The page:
Businesses are increasingly at crossroads, where maximising profits can no longer be at the cost of our planet. The planet is overused, and we can feel soaring temperatures, rising risks of climate threats and resultant impacts on people. The Environmental, Social and Governance (ESG) landscape has exploded in the current years with an inherent need for connecting the dots; Environment – society – governance.
The need for saving the environment from climate risks has been an established fact long back. It has been recognised as early as the 1990s or even before, and we did see the globally ratified Montreal Protocol in 1987, that regulates production and consumption of 100 man-made chemicals referred to as ozone-depleting substances. The refrigeration, air-conditioning, and foam application industries did step up to meet the norms and phase out/commit to phase out the chloroflurocarbons (CFCs) and hydrochloroflurocarbons (HCFCs).
This was followed by setting up of the United Nations Framework Convention on Climate Change (UNFCCC), which established the regime of climate science, its impacts on the planet, and enforcing commitments by nations to tackle climate change through mitigation and adaptation. The Kyoto Protocol and the Paris Agreement followed. The Conference of Parties (CoP), the supreme decision-making arm of UNFCCC, meets every year to annually assess progress of nations in dealing with climate change. Country goals set by the CoP obviously trickles down to responsible actions being taken by businesses. Thus, we need businesses committing to net zero carbon goals or being carbon positive, a cumulative effort to limit rising global temperature to 2 degrees C.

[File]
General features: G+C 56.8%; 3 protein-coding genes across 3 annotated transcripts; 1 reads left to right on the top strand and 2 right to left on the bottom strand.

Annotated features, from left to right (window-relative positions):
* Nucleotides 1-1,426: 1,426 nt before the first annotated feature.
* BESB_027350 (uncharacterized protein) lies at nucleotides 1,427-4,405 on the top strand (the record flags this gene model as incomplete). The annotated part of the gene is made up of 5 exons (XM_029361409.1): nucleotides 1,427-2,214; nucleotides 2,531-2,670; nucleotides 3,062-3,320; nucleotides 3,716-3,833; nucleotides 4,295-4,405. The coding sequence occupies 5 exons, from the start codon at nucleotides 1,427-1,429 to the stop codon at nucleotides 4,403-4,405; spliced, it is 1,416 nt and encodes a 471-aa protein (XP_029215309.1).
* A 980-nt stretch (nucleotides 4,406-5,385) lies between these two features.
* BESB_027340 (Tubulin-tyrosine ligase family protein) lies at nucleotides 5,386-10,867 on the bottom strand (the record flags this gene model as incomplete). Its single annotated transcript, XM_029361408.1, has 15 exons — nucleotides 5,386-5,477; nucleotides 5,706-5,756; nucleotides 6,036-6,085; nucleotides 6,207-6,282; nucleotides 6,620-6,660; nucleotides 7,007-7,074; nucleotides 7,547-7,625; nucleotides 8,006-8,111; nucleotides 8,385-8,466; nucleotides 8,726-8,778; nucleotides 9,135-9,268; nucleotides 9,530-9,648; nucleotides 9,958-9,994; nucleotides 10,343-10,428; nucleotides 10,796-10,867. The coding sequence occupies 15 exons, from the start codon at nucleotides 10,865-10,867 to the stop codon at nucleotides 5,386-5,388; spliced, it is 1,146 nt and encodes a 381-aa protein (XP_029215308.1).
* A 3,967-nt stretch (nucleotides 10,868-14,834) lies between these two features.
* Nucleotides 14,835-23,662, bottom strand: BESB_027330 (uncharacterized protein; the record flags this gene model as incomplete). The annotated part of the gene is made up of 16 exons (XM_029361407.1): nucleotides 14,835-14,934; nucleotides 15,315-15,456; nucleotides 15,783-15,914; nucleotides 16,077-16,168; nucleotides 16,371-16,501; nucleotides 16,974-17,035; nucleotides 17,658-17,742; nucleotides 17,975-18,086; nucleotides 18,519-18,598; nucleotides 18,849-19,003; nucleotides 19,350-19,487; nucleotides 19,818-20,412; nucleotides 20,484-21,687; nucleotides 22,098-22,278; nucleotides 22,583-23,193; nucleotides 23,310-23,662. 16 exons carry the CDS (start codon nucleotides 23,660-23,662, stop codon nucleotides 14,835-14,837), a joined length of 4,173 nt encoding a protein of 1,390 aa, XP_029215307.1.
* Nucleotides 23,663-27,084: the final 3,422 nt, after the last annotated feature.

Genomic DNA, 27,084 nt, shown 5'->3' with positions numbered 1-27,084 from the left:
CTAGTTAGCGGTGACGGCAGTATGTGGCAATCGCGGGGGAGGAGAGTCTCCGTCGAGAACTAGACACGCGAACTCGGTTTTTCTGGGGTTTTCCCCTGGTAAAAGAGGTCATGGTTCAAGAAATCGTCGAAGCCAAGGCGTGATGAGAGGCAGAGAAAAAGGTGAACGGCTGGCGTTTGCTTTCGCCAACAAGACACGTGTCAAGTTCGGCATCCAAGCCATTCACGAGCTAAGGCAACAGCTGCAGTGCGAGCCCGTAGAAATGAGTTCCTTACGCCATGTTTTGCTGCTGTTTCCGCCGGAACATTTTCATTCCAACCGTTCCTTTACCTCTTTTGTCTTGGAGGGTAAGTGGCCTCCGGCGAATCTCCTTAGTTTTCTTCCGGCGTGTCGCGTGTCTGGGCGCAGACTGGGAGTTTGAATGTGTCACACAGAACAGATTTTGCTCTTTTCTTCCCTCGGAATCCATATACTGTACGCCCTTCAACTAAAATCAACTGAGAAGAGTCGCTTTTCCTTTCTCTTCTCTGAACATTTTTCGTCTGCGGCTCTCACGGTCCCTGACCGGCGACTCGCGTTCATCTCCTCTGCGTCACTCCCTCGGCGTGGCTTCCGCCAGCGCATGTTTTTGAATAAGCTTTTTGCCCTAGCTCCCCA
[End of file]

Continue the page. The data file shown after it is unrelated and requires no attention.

Another set of goals, namely, the Sustainable Development Goals (SDG) or Global Goals are a collection of 17 interlinked global goals designed to be a “blueprint to achieve a better and more sustainable future for all”. The SDGs was set up in 2015 by the United Nations General Assembly and are intended to be achieved by 2030. Again, all nations track SDGs and responsible businesses also track SDG achievements to prove their contribution towards sustainability.
In a parallel timeline, India is perhaps the only country that has mandated Corporate Social Responsibility (CSR) for profitable large businesses since 2019. This has led to businesses setting aside a portion of their profit for social causes. Interestingly, 80 percent of the top 100 companies in India incorporate SDGs in their CSR actions. CSR being introduced to ensure profitable businesses to give back to the community, is also being used as a key indicator for meeting ESG goals of companies.